BY Ara H. Merjian in Reviews | 01 NOV 12
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Issue 151


BY Ara H. Merjian in Reviews | 01 NOV 12

Eduardo Chillida Rumor delímites IX (Rumour ofLimits IX), 1971

Often overlooked in the (literal) shadow of Antoni Gaudí’s Casa Milà, the Fundaciò Suñol marked its fifth anniversary with an exhibition of 36 pieces from its first-rate collection. Exemplifying its expressly ambivalent title, and marking the entrance to the first gallery, sat Claudio Bravo’s sculpture Pan Tostado (Toast, 1974), looking like a gnarled loaf of freshly baked bread, though wrought, in fact, from painted bronze. In both title and premise, the show recalled the 2005 exhibition mounted at Ohio’s Wexner Center, ‘Part Object Part Sculpture’. The Kleinian and Freudian allusion of that designation – the psychological concept of the ‘part object’ – certainly informed some of the works included here. But the Suñol show was less specifically psychoanalytic and less generally ambitious in its theoretical dimensions. Even in its dexterous artifice, Bravo’s object raises different questions to, say, one of Daniel Spoerri’s half-eaten, petrified meals. Still, the works on display evinced not simply the illusionism of craft, but everything from outright abstraction, to mock functionalism, to small-scale installation.

Mid-century works by Modernist luminaries like Alberto Giacometti (Leg, 1958) and Alexander Calder anchored the exhibition’s postwar thrust. Geographically – and in this lay its particular merit – ‘Sculpture/Object’ highlighted artists distinguished in their native Spain and Catalunya but less well known abroad: whether early 20th-century sculptors like Pablo (Pau) Gargallo, Eduardo Chillida and Julio González or more contemporary figures such as Jaume Barrera, Jordi Sabaté or Pep Duran. The latter’s Picabia’s Shoes (1988) comprises a group of wooden stools and some shoemaker’s model feet – readymades in their own right. The literary redolence of such a work found more tightlipped iteration in Barrera’s ‘Series 10, n. 7’ (1991): a wooden shelf lined by identical white jars. Set behind a transparent scrim, their imagined contents – or actual vacuity – appears doubly veiled.

If Barrera’s serialized objecthood conjures up the legacies of Minimalism and the readymade, Moisés Villélia’s bamboo contraption Bonne promenade cher ami Giacometti (Good Walk Dear Friend Giacometti, 1978–9) recalls – in its mock-practical ascendance – the efforts of international Constructivism. The last century’s historical avant-gardes were more directly represented, whether in the anthropomorphic stride of Giacometti’s aforementioned bronze or the more stylized anatomy of Linee – Forza del pugno di Boccioni II (Boccioni’s Fist, Lines of Force II, 1915). Balla’s sculpture pitches forward with the kinetic belligerence typical of the movement, its metaphorical and metonymical embodiment at once an essay in calligraphic form and a distillation of physical vigour. In the same room, Jean Arp’s biomorphic, marble Bourgeon sur coupe (Bud on Bowl, 1960) defied the geometric aggression (and proto-Fascist redolence) of Balla’s fist, underscoring the politics of Modernist form.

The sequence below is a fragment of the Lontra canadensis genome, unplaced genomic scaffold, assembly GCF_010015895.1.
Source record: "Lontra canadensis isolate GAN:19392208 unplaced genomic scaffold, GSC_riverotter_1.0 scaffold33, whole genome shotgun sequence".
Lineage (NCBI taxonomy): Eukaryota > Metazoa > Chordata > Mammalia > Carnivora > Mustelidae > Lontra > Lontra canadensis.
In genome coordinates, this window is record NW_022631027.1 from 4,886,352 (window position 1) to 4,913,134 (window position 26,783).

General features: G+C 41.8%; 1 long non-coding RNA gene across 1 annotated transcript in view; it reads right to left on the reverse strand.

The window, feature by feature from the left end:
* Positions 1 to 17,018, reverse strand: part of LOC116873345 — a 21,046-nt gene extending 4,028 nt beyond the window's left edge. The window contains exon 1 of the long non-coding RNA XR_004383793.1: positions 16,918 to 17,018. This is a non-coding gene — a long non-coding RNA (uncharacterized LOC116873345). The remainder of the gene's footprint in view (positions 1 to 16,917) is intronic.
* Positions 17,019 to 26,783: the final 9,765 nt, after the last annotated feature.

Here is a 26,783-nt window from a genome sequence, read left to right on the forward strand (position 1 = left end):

For all of Arp’s influential exploration of plasticity throughout the last century, he was also an innovator of readymade sensibility itself (to wit, his early Dadaist work, Collage with Squares Arranged According to the Laws of Chance, 1916–17). While Lucio Fontana was formed as a sculptor, it is his more prominent work as a painter – canvases sliced down their front – for which he is best known. Even these, however, insist upon the objecthood of the painted medium. In the form of a large purple capsule sliced down the front, propped up on a spindly metal base, his Omaggio alla pillola (Homage to the Pill, 1967) confers upon sculpture that same self-consciousness. Perhaps no medium stirs up the anxieties of aesthetic definition more than sculpture – an object burdened with the task of liberating itself from vulgar objecthood. Or else, as was so often the case for the avant-garde, ceding to that very banality – material as much as mental – as the vehicle of a new aesthetic sensibility. The rigidity of sculptural denomination often proves – in practice as much as theory – decidedly labile, even when its objects prove hard and fast.

Ara H. Merjian is Professor of Italian Studies at New York University, USA, where he is an affiliate of the Institute of Fine Arts and Department of Art History.